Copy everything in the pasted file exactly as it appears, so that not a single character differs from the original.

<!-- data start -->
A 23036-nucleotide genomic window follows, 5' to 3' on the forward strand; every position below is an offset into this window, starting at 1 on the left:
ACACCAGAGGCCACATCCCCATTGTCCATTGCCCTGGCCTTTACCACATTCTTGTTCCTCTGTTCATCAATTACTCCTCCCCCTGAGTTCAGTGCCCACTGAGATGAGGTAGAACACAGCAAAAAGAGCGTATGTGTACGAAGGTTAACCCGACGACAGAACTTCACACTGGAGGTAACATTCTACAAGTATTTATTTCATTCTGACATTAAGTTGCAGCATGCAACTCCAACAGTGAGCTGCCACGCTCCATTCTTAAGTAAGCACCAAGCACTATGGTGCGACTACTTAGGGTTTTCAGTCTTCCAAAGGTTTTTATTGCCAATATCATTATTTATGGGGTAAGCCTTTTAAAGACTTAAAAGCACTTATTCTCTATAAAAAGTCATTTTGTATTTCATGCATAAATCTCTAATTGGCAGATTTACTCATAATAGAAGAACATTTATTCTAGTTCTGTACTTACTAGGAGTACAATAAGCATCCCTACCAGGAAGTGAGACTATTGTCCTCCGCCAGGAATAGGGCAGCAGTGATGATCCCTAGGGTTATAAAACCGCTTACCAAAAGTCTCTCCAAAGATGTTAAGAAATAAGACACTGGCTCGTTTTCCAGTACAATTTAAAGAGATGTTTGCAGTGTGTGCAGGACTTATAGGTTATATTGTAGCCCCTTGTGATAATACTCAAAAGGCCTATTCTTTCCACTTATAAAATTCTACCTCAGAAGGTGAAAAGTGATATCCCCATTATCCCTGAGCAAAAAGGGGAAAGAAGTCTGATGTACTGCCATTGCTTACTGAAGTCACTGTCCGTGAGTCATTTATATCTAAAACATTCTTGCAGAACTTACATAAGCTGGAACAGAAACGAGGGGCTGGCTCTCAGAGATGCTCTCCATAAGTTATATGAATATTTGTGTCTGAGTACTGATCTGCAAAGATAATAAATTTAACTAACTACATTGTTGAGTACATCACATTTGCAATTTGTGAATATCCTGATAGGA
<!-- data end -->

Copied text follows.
A 23036-nucleotide genomic window follows, 5' to 3' on the forward strand; every position below is an offset into this window, starting at 1 on the left:
ACACCAGAGGCCACATCCCCATTGTCCATTGCCCTGGCCTTTACCACATTCTTGTTCCTCTGTTCATCAATTACTCCTCCCCCTGAGTTCAGTGCCCACTGAGATGAGGTAGAACACAGCAAAAAGAGCGTATGTGTACGAAGGTTAACCCGACGACAGAACTTCACACTGGAGGTAACATTCTACAAGTATTTATTTCATTCTGACATTAAGTTGCAGCATGCAACTCCAACAGTGAGCTGCCACGCTCCATTCTTAAGTAAGCACCAAGCACTATGGTGCGACTACTTAGGGTTTTCAGTCTTCCAAAGGTTTTTATTGCCAATATCATTATTTATGGGGTAAGCCTTTTAAAGACTTAAAAGCACTTATTCTCTATAAAAAGTCATTTTGTATTTCATGCATAAATCTCTAATTGGCAGATTTACTCATAATAGAAGAACATTTATTCTAGTTCTGTACTTACTAGGAGTACAATAAGCATCCCTACCAGGAAGTGAGACTATTGTCCTCCGCCAGGAATAGGGCAGCAGTGATGATCCCTAGGGTTATAAAACCGCTTACCAAAAGTCTCTCCAAAGATGTTAAGAAATAAGACACTGGCTCGTTTTCCAGTACAATTTAAAGAGATGTTTGCAGTGTGTGCAGGACTTATAGGTTATATTGTAGCCCCTTGTGATAATACTCAAAAGGCCTATTCTTTCCACTTATAAAATTCTACCTCAGAAGGTGAAAAGTGATATCCCCATTATCCCTGAGCAAAAAGGGGAAAGAAGTCTGATGTACTGCCATTGCTTACTGAAGTCACTGTCCGTGAGTCATTTATATCTAAAACATTCTTGCAGAACTTACATAAGCTGGAACAGAAACGAGGGGCTGGCTCTCAGAGATGCTCTCCATAAGTTATATGAATATTTGTGTCTGAGTACTGATCTGCAAAGATAATAAATTTAACTAACTACATTGTTGAGTACATCACATTTGCAATTTGTGAATATCCTGATAGGA